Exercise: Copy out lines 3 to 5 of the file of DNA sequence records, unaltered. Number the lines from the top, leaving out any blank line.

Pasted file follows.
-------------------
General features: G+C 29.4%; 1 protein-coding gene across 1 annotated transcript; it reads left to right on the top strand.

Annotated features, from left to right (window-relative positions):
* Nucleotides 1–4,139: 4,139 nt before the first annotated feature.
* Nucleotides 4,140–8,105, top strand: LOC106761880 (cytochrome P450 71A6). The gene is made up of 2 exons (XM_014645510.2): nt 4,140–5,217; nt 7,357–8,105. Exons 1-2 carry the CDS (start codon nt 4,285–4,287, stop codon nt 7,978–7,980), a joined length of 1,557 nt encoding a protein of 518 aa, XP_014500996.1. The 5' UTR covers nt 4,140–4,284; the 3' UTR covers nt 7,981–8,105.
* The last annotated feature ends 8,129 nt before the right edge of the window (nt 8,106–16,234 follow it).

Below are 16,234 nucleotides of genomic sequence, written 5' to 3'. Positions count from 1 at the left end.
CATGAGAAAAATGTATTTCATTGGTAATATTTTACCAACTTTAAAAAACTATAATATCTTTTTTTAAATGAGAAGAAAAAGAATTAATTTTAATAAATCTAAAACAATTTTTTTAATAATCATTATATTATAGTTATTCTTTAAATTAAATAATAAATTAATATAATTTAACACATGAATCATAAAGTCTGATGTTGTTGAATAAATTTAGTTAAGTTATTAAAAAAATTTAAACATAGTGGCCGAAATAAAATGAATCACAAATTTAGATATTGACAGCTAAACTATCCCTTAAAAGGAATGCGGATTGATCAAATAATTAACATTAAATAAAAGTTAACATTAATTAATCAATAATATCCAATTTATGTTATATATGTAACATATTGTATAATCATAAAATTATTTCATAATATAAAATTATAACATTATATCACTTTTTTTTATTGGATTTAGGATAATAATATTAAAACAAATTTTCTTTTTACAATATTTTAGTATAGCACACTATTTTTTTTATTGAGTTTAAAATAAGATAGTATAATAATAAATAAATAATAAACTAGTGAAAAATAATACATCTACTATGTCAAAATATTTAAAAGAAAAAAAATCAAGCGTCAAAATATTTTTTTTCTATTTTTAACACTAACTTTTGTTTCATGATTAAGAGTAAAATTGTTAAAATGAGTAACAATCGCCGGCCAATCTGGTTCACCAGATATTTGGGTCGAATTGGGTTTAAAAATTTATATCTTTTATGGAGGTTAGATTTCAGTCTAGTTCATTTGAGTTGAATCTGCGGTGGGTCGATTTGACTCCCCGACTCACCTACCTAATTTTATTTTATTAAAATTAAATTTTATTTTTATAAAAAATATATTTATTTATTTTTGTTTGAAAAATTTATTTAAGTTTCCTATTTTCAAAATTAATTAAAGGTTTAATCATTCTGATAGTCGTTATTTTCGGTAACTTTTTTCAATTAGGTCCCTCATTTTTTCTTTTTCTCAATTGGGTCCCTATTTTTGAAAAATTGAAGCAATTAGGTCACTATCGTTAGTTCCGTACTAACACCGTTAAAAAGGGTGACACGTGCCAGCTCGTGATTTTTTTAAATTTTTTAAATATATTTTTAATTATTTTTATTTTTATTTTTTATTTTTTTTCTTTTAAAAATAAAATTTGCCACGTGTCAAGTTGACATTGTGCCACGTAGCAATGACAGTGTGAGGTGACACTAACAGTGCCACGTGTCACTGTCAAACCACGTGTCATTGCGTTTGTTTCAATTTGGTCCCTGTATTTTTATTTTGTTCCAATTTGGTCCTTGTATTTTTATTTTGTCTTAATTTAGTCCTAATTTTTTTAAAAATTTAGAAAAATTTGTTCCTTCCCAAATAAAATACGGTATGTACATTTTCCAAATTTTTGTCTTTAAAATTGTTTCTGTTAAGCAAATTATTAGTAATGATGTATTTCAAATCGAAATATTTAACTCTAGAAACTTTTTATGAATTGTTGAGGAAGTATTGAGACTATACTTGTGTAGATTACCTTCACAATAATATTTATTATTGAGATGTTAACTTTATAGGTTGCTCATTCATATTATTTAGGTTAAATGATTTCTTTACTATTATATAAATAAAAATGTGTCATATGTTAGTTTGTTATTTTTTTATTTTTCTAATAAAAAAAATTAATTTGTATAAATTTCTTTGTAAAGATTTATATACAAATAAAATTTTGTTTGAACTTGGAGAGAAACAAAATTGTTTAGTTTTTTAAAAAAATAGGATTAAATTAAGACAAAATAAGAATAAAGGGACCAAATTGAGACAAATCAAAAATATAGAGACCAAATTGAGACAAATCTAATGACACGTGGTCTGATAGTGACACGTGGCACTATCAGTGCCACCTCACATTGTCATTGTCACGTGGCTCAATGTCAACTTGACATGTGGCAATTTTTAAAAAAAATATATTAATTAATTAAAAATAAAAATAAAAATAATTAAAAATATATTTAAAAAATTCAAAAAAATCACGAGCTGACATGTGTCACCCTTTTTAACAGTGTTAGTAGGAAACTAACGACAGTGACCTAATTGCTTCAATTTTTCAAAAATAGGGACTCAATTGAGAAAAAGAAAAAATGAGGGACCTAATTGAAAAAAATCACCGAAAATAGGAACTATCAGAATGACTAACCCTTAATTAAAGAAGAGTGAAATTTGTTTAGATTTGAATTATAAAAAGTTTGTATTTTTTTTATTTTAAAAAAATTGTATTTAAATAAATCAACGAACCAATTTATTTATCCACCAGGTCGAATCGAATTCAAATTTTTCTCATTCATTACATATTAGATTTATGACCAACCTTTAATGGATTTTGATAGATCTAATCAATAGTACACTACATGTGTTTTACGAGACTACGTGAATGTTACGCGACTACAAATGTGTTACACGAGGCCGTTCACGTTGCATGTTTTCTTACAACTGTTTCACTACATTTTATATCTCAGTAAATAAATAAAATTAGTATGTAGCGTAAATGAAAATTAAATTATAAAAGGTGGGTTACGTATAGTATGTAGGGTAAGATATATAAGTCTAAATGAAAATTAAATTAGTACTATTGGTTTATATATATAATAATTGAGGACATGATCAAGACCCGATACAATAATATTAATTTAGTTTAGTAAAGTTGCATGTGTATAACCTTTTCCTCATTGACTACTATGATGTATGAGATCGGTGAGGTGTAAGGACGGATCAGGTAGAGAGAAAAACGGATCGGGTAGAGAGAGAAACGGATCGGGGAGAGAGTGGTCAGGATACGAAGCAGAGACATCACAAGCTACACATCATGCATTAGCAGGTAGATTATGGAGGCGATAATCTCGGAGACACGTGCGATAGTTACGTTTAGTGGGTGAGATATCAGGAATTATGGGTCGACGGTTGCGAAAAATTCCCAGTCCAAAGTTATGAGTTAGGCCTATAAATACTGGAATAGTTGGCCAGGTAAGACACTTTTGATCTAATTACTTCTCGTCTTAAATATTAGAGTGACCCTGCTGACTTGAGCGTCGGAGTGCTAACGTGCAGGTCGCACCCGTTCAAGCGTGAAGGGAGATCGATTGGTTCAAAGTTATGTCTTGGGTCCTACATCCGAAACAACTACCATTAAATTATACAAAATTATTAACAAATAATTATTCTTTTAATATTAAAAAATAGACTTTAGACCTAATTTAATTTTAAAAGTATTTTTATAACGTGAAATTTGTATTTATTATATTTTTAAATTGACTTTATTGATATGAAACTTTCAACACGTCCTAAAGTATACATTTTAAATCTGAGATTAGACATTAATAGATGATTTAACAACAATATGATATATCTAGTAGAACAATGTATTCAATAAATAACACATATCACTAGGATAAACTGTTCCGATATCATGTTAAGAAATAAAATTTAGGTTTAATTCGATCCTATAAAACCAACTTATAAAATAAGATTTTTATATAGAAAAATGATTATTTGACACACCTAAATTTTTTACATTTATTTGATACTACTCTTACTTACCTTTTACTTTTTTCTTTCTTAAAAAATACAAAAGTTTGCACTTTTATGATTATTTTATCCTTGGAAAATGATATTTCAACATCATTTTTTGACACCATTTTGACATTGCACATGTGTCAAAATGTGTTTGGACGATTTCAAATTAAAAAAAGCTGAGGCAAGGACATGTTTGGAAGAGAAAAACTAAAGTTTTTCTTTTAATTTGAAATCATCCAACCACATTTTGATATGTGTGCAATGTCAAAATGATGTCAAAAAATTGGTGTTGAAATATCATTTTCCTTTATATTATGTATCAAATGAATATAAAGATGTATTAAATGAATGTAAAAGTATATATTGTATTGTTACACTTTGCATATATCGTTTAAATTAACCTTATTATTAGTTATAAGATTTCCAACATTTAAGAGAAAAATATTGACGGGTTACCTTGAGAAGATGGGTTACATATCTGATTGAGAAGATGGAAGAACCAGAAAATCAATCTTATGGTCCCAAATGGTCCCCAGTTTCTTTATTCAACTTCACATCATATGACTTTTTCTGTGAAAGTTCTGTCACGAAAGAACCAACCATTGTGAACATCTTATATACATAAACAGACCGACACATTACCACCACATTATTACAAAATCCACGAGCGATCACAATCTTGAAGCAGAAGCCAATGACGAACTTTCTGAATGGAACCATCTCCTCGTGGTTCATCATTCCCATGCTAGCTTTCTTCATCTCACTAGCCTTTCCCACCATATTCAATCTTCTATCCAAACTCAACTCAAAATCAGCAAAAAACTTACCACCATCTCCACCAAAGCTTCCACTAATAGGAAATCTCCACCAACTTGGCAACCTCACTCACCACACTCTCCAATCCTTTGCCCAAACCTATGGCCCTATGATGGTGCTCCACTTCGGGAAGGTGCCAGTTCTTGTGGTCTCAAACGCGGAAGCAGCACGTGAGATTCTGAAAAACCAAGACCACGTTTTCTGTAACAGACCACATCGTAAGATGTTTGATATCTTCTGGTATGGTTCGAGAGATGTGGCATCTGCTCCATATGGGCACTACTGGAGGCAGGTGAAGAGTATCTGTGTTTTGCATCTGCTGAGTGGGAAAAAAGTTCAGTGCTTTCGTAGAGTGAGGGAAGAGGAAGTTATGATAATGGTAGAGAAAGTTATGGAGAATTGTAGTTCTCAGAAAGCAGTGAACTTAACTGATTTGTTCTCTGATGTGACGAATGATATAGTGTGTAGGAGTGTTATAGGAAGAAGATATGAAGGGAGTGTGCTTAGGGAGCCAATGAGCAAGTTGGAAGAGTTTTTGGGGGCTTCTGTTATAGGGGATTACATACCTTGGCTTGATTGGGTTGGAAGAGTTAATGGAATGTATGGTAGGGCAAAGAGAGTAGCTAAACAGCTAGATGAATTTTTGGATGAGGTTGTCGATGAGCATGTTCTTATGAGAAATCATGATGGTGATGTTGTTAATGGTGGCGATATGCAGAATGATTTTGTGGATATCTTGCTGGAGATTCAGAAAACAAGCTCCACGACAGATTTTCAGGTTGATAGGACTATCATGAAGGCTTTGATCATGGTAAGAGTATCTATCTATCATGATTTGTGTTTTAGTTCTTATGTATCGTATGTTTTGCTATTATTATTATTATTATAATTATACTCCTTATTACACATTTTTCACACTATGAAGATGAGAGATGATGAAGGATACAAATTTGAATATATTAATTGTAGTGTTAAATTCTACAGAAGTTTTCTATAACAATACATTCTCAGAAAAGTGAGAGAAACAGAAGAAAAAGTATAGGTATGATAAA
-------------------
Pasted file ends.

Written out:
* Nucleotides 1–4,139: 4,139 nt before the first annotated feature.
* Nucleotides 4,140–8,105, top strand: LOC106761880 (cytochrome P450 71A6). The gene is made up of 2 exons (XM_014645510.2): nt 4,140–5,217; nt 7,357–8,105. Exons 1-2 carry the CDS (start codon nt 4,285–4,287, stop codon nt 7,978–7,980), a joined length of 1,557 nt encoding a protein of 518 aa, XP_014500996.1. The 5' UTR covers nt 4,140–4,284; the 3' UTR covers nt 7,981–8,105.
* The last annotated feature ends 8,129 nt before the right edge of the window (nt 8,106–16,234 follow it).